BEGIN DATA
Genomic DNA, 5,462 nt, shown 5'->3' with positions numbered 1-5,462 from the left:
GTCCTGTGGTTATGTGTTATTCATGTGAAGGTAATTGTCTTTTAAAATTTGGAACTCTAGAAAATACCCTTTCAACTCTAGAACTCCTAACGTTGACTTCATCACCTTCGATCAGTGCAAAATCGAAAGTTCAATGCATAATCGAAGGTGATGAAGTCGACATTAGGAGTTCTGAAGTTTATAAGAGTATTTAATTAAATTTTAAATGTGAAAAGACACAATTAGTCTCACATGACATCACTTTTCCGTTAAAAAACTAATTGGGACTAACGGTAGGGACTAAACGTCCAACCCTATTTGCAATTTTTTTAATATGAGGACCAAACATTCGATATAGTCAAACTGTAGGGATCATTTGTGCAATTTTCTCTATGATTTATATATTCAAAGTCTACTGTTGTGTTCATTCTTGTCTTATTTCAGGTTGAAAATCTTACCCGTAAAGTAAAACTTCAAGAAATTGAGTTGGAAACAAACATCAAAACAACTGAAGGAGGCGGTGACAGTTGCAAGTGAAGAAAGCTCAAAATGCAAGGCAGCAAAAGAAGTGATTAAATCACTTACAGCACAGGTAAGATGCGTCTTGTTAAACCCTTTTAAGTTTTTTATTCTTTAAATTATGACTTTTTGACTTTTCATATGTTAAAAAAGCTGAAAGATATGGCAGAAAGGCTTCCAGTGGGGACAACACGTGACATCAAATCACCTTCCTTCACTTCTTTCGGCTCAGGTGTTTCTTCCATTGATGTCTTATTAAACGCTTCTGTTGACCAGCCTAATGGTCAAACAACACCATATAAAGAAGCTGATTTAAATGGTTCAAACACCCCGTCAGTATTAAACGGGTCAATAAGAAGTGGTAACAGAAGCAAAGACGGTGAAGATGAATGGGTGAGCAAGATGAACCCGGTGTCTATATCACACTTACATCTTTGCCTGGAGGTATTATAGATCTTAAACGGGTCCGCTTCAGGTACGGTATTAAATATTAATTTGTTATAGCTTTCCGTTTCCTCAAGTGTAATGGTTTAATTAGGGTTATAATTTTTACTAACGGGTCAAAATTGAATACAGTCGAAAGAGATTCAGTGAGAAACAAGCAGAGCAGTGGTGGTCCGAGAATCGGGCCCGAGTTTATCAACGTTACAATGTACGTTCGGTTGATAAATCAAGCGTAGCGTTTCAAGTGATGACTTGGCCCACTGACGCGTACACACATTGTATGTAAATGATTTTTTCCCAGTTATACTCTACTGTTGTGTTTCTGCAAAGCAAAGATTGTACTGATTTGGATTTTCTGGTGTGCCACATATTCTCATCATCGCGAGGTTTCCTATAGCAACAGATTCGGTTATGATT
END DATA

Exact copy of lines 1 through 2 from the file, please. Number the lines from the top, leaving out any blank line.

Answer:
Genomic DNA, 5,462 nt, shown 5'->3' with positions numbered 1-5,462 from the left:
GTCCTGTGGTTATGTGTTATTCATGTGAAGGTAATTGTCTTTTAAAATTTGGAACTCTAGAAAATACCCTTTCAACTCTAGAACTCCTAACGTTGACTTCATCACCTTCGATCAGTGCAAAATCGAAAGTTCAATGCATAATCGAAGGTGATGAAGTCGACATTAGGAGTTCTGAAGTTTATAAGAGTATTTAATTAAATTTTAAATGTGAAAAGACACAATTAGTCTCACATGACATCACTTTTCCGTTAAAAAACTAATTGGGACTAACGGTAGGGACTAAACGTCCAACCCTATTTGCAATTTTTTTAATATGAGGACCAAACATTCGATATAGTCAAACTGTAGGGATCATTTGTGCAATTTTCTCTATGATTTATATATTCAAAGTCTACTGTTGTGTTCATTCTTGTCTTATTTCAGGTTGAAAATCTTACCCGTAAAGTAAAACTTCAAGAAATTGAGTTGGAAACAAACATCAAAACAACTGAAGGAGGCGGTGACAGTTGCAAGTGAAGAAAGCTCAAAATGCAAGGCAGCAAAAGAAGTGATTAAATCACTTACAGCACAGGTAAGATGCGTCTTGTTAAACCCTTTTAAGTTTTTTATTCTTTAAATTATGACTTTTTGACTTTTCATATGTTAAAAAAGCTGAAAGATATGGCAGAAAGGCTTCCAGTGGGGACAACACGTGACATCAAATCACCTTCCTTCACTTCTTTCGGCTCAGGTGTTTCTTCCATTGATGTCTTATTAAACGCTTCTGTTGACCAGCCTAATGGTCAAACAACACCATATAAAGAAGCTGATTTAAATGGTTCAAACACCCCGTCAGTATTAAACGGGTCAATAAGAAGTGGTAACAGAAGCAAAGACGGTGAAGATGAATGGGTGAGCAAGATGAACCCGGTGTCTATATCACACTTACATCTTTGCCTGGAGGTATTATAGATCTTAAACGGGTCCGCTTCAGGTACGGTATTAAATATTAATTTGTTATAGCTTTCCGTTTCCTCAAGTGTAATGGTTTAATTAGGGTTATAATTTTTACTAACGGGTCAAAATTGAATACAGTCGAAAGAGATTCAGTGAGAAACAAGCAGAGCAGTGGTGGTCCGAGAATCGGGCCCGAGTTTATCAACGTTACAATGTACGTTCGGTTGATAAATCAAGCGTAGCGTTTCAAGTGATGACTTGGCCCACTGACGCGTACACACATTGTATGTAAATGATTTTTTCCCAGTTATACTCTACTGTTGTGTTTCTGCAAAGCAAAGATTGTACTGATTTGGATTTTCTGGTGTGCCACATATTCTCATCATCGCGAGGTTTCCTATAGCAACAGATTCGGTTATGATT